A recent report has described a small improvement in the number of drugs approved from 1.1 % in 1975–2000 to 4 % of drugs approved over the period 2000–2011 , although also highlighting the remaining gaps for drugs and vaccines. The limited progress for NTDs has to be placed in context. The lack of new drugs and vaccines since the 1980s, with some exceptions, applies equally to the discovery and development of new antimicrobial drugs in general [31, 32]. The current alarm over antimicrobial resistance has pointed to the need for both additional investment in antibacterial drugs and the commitment of pharmaceutical companies to this area of research, issues raised by the international health community  and by governments . Only two new drugs for tuberculosis have been developed in the past 30 years . There is no difference in the R&D process for NTDs and other infectious diseases: the same skill sets and the same pathway from bench to clinic are required. Some encouraging developments over the past decade show a way forward: (i) industry, public–private partnerships and academia have engaged and, for some diseases such as malaria, there is now a healthy portfolio of new products ; (ii) re-analysis has shown why some anti-infective drug discovery campaigns have failed [31, 32]; and (iii) there is a recognition of how disease models must be improved to facilitate the R&D process for NTDs [37, 38]. The recent successful development of a series of new drugs and drug combinations for the hepatitis C virus shows that when knowledge, effort, skills, facilities and investment are combined across academia and industry, many issues can be resolved rapidly .
Could you provide a brief introduction to mass drug administration for the treatment of neglected tropical diseases? How does it work, and for which diseases is it used?
Mass drug administration (MDA) is used on whole populations, irrespective of individuals' disease status, to control, prevent or eliminate common or widespread disease. It has been widely used for infectious diseases in the past, for example for malaria in the 1950s , and continues to be used widely in veterinary medicine to prevent helminth infections in cattle and sheep. With regard to NTDs, MDA normally refers to use for helminth infections namely STHs, the filariases and schistosomiasis, with albendazole and ivermectin being used for the former two and praziquantel for the latter and to the use of azithromycin to prevent bacterial infection trachoma. MDA has been advocated for helminth diseases over the past decade , with delivery to affected populations on an annual or bi-annual basis, often integrated into other infectious disease programs. MDA has also recently been reconsidered for prevention of malaria, including attempts to control of the spread of artemisinin resistance . The more sophisticated approach of mass screening and treatment (MSAT), whereby drugs are administered only to individuals who test positive for the pathogen, has advantages. Whereas both MDA and MSAT rely upon high coverage and repeated interventions to achieve a long-term effect, MSAT also requires the availability of adapted and appropriate diagnostic tools. MSAT has been applied to malaria  and could well be used for the other NTDs such as human trypanosomiasis in sub-Saharan Africa and leishmaniasis in the Indian sub-continent.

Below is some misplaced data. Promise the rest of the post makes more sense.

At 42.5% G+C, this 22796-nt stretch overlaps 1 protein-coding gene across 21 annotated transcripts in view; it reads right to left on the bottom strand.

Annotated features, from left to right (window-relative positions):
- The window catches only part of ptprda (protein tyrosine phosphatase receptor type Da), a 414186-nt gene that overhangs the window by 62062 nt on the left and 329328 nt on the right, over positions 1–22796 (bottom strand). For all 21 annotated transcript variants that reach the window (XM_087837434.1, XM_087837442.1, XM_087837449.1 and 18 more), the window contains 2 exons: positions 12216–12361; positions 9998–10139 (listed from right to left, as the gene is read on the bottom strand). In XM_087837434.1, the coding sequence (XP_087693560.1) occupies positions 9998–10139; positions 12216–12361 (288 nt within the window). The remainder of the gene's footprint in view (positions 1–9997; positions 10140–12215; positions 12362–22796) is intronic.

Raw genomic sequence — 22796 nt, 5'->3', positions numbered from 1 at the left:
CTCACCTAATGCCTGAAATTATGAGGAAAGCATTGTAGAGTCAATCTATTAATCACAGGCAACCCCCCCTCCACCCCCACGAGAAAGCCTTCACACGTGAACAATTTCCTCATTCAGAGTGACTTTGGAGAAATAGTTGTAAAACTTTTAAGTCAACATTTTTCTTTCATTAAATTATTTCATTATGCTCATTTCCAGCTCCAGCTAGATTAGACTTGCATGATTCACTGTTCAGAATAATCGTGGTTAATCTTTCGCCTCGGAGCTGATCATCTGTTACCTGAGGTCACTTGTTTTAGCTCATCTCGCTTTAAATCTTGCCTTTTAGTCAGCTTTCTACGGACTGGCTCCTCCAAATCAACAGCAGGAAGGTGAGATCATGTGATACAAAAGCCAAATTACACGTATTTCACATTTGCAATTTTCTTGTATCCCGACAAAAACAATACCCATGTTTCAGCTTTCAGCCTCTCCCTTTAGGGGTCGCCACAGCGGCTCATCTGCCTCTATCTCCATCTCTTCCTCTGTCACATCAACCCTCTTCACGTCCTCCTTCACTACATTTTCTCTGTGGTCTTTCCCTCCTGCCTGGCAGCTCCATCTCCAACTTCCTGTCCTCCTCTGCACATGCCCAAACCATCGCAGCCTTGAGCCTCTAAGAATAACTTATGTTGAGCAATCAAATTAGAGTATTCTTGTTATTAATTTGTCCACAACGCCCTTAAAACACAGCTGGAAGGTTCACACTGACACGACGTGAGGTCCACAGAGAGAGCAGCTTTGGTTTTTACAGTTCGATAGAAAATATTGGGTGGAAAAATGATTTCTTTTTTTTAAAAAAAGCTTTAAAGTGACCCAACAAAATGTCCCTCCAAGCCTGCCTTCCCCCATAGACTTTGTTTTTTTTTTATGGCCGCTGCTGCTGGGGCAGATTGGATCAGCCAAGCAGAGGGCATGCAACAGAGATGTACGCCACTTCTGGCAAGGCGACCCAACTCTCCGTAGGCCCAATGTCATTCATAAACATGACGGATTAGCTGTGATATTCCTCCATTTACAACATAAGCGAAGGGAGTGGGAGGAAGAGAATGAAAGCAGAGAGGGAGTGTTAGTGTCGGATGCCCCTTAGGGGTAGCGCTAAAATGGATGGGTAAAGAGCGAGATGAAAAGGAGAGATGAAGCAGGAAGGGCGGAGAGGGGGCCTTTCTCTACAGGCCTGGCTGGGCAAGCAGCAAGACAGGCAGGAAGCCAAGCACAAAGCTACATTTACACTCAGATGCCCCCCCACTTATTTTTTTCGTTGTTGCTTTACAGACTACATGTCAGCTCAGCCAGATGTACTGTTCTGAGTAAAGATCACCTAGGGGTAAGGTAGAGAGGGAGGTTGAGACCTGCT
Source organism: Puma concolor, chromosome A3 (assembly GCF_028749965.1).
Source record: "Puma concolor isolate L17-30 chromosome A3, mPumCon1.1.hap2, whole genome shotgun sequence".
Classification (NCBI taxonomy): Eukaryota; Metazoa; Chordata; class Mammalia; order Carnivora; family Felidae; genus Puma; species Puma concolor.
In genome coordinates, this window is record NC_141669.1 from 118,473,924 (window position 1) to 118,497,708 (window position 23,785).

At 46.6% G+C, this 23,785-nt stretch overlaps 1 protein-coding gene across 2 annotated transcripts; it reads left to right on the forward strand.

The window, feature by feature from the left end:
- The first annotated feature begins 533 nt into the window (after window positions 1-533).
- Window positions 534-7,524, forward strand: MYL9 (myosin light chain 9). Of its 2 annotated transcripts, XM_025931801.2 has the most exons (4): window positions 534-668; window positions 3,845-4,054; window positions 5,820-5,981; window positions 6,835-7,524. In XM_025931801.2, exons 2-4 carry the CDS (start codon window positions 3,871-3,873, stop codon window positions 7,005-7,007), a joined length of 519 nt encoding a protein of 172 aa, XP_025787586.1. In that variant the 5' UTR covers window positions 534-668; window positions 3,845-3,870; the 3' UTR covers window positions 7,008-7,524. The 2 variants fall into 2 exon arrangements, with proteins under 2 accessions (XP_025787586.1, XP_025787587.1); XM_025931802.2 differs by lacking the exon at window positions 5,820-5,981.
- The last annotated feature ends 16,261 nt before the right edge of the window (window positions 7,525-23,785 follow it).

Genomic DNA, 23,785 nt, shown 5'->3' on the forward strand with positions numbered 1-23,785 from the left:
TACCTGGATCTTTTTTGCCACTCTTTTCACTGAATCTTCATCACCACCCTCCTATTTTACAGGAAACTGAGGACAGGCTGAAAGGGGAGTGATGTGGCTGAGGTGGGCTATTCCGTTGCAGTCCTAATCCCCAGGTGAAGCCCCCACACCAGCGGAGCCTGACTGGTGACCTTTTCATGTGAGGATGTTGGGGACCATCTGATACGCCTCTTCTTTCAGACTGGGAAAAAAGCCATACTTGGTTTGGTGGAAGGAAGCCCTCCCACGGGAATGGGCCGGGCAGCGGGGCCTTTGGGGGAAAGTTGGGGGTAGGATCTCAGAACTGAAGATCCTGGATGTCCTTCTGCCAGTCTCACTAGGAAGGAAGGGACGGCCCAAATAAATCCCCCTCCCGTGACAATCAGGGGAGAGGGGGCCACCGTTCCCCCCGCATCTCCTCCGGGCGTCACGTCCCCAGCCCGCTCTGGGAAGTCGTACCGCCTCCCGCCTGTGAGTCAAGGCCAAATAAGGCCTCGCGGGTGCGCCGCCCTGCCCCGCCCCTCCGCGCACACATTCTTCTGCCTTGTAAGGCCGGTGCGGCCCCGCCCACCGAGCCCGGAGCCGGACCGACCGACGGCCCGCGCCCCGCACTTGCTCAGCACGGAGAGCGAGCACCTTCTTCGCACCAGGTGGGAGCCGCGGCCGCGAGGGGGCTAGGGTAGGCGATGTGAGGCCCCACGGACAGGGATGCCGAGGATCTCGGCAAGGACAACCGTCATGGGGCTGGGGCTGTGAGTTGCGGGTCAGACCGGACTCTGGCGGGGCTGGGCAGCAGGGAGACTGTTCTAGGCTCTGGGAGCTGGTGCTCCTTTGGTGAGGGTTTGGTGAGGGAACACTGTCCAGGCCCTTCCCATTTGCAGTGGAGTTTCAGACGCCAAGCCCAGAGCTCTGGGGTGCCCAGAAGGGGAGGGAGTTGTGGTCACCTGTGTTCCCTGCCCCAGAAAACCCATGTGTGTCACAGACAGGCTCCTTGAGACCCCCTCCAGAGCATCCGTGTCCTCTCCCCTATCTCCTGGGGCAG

The continued use of mass drug administration is controversial in the genomics era given all that we know about host, vector and intermediate host genomics, and pathogen genetics. Please could you explain why mass drug administration is controversial, and why it is still in widespread use?